$ supctl show assigned-sites helsingborg-roda-kvarn --fields labels
labels: system/type: edge system/name: helsingborg-roda-kvarn my-private-label: "42" green: ""
Note well the symmetry with assigning sites to application owner tenants. They get assigned site objects which they can use for their specific configuration in the same way as shown above.
🆕 The header for the site shows the different labels in different colors:
- Black: system assigned
- Dark blue: my private labels
- Light blue: inherited by tenants
🆕 As an application owner, you can now create your own labels.
🆕 We have also added a view in the Control Tower UI so that the site provider can see the private configuration in assigned sites:
The above described enhanced label support for configured labels. There is another category of labels that are generated by the system based on discovered capabilities.
Earlier Avassa releases this spring introduced advanced support for detecting GPUs and devices like cameras. As an application developer, you can specify in your application specification that your container needs a GPU or specific device. The Edge Enforcer running on the site will schedule your container to the correct host; you do not have to know which host that is connected to a camera, for example.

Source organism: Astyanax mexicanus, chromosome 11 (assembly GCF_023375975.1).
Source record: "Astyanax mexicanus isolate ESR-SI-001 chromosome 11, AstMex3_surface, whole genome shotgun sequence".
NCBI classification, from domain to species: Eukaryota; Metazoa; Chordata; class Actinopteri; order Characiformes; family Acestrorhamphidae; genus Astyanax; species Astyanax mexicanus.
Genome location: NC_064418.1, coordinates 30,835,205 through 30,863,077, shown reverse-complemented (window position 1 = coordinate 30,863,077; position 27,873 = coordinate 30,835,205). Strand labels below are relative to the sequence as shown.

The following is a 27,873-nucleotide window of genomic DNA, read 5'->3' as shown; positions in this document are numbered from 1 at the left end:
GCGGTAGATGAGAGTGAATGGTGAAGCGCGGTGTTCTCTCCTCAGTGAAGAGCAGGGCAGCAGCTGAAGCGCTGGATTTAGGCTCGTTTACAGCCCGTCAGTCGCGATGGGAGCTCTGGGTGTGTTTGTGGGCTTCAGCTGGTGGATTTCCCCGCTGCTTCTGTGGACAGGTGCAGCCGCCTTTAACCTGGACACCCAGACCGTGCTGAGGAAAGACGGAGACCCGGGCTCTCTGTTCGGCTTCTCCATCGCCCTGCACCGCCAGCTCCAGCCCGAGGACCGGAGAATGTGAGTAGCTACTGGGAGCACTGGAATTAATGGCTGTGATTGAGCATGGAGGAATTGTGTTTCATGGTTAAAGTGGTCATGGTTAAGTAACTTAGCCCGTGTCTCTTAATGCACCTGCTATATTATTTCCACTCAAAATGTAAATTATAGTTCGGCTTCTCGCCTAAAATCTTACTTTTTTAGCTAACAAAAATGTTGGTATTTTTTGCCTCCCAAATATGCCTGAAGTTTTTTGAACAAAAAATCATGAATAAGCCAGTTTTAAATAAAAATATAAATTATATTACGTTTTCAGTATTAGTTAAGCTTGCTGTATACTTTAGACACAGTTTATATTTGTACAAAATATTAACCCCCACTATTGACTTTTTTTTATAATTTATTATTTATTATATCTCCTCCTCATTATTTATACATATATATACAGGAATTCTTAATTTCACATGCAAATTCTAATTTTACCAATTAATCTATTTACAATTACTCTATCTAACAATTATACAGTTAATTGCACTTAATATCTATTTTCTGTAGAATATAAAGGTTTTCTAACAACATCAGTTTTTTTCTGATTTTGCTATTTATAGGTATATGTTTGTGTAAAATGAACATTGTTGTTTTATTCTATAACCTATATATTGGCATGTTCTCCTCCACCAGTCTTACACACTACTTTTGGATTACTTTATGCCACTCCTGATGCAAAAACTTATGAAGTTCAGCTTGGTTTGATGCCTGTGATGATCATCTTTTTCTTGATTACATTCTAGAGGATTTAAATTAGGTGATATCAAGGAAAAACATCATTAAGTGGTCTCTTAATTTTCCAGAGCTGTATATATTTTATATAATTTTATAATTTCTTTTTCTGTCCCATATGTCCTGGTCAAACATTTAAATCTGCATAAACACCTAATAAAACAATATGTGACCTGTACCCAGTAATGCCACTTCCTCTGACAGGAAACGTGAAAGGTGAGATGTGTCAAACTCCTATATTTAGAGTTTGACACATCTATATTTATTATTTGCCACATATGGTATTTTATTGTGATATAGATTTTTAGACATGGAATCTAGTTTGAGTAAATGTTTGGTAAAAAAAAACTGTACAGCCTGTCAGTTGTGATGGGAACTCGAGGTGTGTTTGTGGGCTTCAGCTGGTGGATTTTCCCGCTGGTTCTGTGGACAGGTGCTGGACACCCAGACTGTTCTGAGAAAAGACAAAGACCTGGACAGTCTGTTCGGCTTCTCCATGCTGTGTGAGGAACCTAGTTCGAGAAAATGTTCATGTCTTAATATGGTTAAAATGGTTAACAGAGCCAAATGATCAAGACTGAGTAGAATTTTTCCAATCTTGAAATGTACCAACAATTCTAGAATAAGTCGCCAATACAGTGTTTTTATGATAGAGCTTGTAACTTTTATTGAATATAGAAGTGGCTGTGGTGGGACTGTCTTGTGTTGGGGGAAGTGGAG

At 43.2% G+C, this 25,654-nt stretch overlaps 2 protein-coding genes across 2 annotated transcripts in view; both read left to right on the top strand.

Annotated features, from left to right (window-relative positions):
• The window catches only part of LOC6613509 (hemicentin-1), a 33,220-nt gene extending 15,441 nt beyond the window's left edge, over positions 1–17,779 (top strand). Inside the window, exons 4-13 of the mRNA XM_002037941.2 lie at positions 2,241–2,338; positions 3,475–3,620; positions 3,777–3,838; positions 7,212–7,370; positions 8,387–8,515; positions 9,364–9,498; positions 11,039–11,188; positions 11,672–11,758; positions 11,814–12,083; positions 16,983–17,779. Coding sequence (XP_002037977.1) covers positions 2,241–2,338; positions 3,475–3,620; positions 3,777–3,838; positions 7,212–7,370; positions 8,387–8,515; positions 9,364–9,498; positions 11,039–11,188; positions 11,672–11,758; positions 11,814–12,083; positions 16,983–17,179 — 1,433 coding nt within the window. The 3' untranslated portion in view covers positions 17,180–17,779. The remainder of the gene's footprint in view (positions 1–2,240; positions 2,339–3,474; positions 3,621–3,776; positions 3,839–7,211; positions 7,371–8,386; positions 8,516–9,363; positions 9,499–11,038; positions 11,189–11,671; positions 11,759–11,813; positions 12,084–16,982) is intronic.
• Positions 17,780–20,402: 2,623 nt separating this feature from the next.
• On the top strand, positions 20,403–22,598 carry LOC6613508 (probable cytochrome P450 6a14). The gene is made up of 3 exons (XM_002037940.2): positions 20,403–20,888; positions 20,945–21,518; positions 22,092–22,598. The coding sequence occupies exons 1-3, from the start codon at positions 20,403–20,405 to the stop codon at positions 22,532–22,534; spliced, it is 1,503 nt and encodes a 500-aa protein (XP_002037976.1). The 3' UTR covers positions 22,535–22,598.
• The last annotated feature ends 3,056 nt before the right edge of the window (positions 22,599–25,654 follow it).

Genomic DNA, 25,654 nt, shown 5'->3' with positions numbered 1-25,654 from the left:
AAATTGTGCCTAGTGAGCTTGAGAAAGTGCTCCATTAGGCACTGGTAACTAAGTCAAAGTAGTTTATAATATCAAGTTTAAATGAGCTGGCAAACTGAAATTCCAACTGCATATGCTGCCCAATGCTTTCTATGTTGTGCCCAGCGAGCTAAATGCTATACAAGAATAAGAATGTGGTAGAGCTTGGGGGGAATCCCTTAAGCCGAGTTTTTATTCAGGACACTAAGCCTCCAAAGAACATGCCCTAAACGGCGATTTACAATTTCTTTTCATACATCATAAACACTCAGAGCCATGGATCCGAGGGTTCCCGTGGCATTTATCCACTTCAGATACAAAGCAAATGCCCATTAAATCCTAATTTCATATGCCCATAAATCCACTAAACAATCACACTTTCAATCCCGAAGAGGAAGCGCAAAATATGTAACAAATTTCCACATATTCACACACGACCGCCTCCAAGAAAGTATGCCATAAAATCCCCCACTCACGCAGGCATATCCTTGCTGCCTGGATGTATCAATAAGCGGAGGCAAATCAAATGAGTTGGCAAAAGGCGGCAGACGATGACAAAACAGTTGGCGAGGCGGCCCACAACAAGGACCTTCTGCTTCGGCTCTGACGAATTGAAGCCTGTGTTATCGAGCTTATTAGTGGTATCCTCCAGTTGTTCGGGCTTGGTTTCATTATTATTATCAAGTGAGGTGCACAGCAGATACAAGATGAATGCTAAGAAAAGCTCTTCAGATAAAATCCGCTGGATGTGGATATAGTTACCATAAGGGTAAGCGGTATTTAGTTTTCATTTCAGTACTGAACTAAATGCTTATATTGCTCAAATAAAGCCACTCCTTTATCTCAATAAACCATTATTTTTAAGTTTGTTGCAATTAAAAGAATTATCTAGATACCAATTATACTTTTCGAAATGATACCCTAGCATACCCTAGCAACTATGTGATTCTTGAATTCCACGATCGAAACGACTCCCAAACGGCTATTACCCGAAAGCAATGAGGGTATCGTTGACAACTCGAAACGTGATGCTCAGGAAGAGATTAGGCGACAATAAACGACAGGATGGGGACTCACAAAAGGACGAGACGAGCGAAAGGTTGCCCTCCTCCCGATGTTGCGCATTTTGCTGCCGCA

🆕 We have added visibility for labels based on discovered site capabilities in the site view available for an application owner:
The application owner view above shows an important abstraction. Application owners do not deal with physical hosts. They get labels as a contract towards the site, and in the backend, the edge enforcer will match physical hosts when scheduling the applications.
When working with devices and GPUs like the above, the site provider can control which application owners can see which resources.
🆕 The UI now supports defining resource profiles, as shown below.
(In earlier versions, this was only available over the Avassa command line tool or APIs)
🆕 And when you create or edit the tenant, you can assign the resource profile:
Phew, this has been a busy month for the front-end team. In summary, we have enabled the heavy backend features for multi-tenancy, GPU/device discovery, and application metrics in the User Interface.
And the ability to reschedule applications on a site to cover site maintenance activities.
This was the first article you read today that did not mention ChatGPT, and so it goes….